They were happily defeated in their object, as the accompanying Papers will show. But His Majesty's Government have, in consequence of their attempted outrage, deemed it incumbent on them to issue Orders to the Officer commanding His Majesty's Ships and Vessels on the Coast of Africa, to seize the Carolina and her Crew, if she shall be found on bis Station, and to send them to England for trial, together with Mr. Crawford, and the party with him in the Netuno, to give evidence.
The British Admiral commanding in the West Indies has also been directed to give similar Instructions to his Cruizers, to be executed in case the Carolina should be found on his Station.
His Majesty doubts not but that His Catholick Majesty will enter fully into the feelings which have prompted these proceedings for summary redress on the Pirates in question, and will give directions to His Authorities, both in the Mother Country and at Cuba, to seize the Carolina whenever they may meet with her, and to deliver up her Crew to be tried for Piracy.
Yon will address a Representation to this effect to the Spanish Government.
I am, &c. The Right Hon. F. Lamb.
No. 11.-Mr. Secretary Canning to the Right Hon. F. Lamb. SIR,
Foreign Office, October 6, 1826. An Extract of your Despatch of the 22d April last, of this Series, which adverted to the equipments for Slave-trade, alleged to have taken place at Gibraltar, has been transmitted to the Colonial Department, and I now send to you, for your information, Copies of the
several Communications which have been received at this Office from that Department, showing the measures which have been adopted by the Governor of Gibraltar for the repression and punishment of any transactions at that Place, having for their object the promotion, direct or indirect, of African Slave-trade. I am, &c. The Right Hon. F. Lamb.
(Enclosure 1.)—R. W. Hay, Esq. to Joseph Planta, Jun. Esq. Sir,
Downing-Street, May 20, 1826. I have laid before Earl Bathurst your two Letters, under date of the 10th and 16th of May, in the latter of which is enclosed an Extract of a Despatch from Mr. Lamb, His Majesty's Ambassador at the Court of Madrid, in which he states, that “he had been deterred from making Representations to the Duke of Infantado, on the fitting out of Vessels at Cadiz, for the purpose of trading for Slaves on the Coast of Africa, by the knowledge that their equipment was completed at Gibraltar,” and for this he refers to a Communication made by Mr. Consul Brackenbury to the Lieutenant-Governor of Gibraltar, which is the same Communication as that of which a Copy was transmitted to Earl Bathurst, by Mr. Secretary Canning's direction, in the first Letter, of the 10th instant. Earl Bathurst, therefore, concludes, that Mr. Lamb has no other knowledge of the truth of these allegations, than what is contained in the Communication made by Mr. Consul Brackenbury, above referred to.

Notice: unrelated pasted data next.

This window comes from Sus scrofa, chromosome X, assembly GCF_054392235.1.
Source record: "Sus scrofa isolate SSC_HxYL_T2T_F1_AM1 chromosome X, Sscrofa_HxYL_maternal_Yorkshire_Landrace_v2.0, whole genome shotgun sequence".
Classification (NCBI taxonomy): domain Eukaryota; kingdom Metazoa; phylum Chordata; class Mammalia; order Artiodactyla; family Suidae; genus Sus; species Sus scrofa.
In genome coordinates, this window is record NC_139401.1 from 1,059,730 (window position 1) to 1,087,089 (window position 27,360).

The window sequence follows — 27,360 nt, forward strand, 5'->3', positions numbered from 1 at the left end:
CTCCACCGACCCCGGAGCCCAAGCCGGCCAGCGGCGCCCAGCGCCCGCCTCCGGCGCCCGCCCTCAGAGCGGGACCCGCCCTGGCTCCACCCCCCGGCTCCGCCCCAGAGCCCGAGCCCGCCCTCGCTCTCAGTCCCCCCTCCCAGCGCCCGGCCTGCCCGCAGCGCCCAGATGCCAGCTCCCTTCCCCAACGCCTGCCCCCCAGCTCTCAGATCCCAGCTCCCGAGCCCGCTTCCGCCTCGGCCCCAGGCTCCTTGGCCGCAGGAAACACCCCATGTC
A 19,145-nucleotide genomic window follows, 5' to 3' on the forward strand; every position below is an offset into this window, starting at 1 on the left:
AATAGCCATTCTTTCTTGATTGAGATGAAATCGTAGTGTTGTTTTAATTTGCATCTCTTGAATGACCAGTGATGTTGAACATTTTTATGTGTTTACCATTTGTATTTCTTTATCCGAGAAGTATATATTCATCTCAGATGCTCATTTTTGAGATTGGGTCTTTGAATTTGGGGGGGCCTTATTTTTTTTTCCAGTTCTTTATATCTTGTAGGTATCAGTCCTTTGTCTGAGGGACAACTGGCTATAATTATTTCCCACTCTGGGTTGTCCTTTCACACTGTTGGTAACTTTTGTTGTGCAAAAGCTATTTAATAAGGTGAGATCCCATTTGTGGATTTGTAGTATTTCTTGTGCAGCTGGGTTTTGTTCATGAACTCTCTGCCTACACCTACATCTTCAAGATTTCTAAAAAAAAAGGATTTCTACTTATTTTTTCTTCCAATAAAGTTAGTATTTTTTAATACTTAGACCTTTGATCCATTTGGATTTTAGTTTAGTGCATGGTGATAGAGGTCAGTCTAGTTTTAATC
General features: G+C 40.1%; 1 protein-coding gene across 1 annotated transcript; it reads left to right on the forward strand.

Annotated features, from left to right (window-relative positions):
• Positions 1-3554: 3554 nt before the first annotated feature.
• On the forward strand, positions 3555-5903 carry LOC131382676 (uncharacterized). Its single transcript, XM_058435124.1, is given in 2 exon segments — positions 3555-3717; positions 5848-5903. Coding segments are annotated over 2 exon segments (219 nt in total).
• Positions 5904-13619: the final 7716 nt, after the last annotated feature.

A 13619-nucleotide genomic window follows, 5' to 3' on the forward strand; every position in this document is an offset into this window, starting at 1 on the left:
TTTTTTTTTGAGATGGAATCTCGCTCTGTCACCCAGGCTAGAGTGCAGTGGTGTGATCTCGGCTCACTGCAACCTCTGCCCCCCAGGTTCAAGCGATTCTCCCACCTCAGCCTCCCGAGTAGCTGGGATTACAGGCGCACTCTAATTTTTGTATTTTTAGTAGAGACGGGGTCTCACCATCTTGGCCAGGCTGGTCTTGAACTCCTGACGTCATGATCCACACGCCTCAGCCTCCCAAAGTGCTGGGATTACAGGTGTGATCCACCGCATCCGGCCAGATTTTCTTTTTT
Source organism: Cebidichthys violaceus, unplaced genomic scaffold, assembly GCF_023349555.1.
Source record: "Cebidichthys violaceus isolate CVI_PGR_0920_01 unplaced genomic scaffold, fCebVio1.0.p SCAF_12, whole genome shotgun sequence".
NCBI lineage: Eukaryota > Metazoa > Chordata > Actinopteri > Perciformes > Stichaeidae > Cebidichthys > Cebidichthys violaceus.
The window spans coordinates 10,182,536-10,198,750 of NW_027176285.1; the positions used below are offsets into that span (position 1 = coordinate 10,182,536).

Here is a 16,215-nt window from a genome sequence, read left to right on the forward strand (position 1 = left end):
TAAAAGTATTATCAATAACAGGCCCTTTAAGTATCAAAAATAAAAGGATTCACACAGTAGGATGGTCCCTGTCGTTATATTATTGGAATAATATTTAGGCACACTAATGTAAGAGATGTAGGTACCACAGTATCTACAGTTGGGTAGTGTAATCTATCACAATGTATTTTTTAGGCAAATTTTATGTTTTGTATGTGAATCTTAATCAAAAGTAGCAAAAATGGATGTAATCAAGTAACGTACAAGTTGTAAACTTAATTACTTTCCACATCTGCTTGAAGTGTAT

The Lieutenant-Governor of Gibraltar had already communicated to Earl Bathurst a Correspondence which had taken place, with reference to the Ships stated by Mr. Consul Brackenbury to have been equipped in the Bay of Gibraltar. A Copy of this Despatch from the Lieutenant-Governor, together with its several Enclosures, and a Copy of Earl Bathurst's Instructions to the Lieutenant-Governor, dated the 13th of October, 1825, referred to in the Lieutenant Governor's Despatch, are herewith transmitted for the information of Mr. Secretary Canning
With respect to the Draft of the Proclamation proposed by the Lieutenant-Governor to be published at Gibraltar; as any Publick Instrument generally, directing the exercise, in time of Peace, of the Right of Search, not only of British Vessels, but of Vessels belonging to Countries in amity with His Majesty, requires to be carefully examined, (regard being had to the locality of the Bay of Gibraltar, and the sensibility which Foreign Nations have shewn with respect to this Right of Search,) although confined to Vessels suspected of being engaged in the Slave-trade, Earl Bathurst referred the Draft to the Deputy Judge Advocate of Gibraltar, now on leave of absence in England, and has consulted such legal advice as appeared to be called for; and his Lordship will not fail to communicate, before the departure of the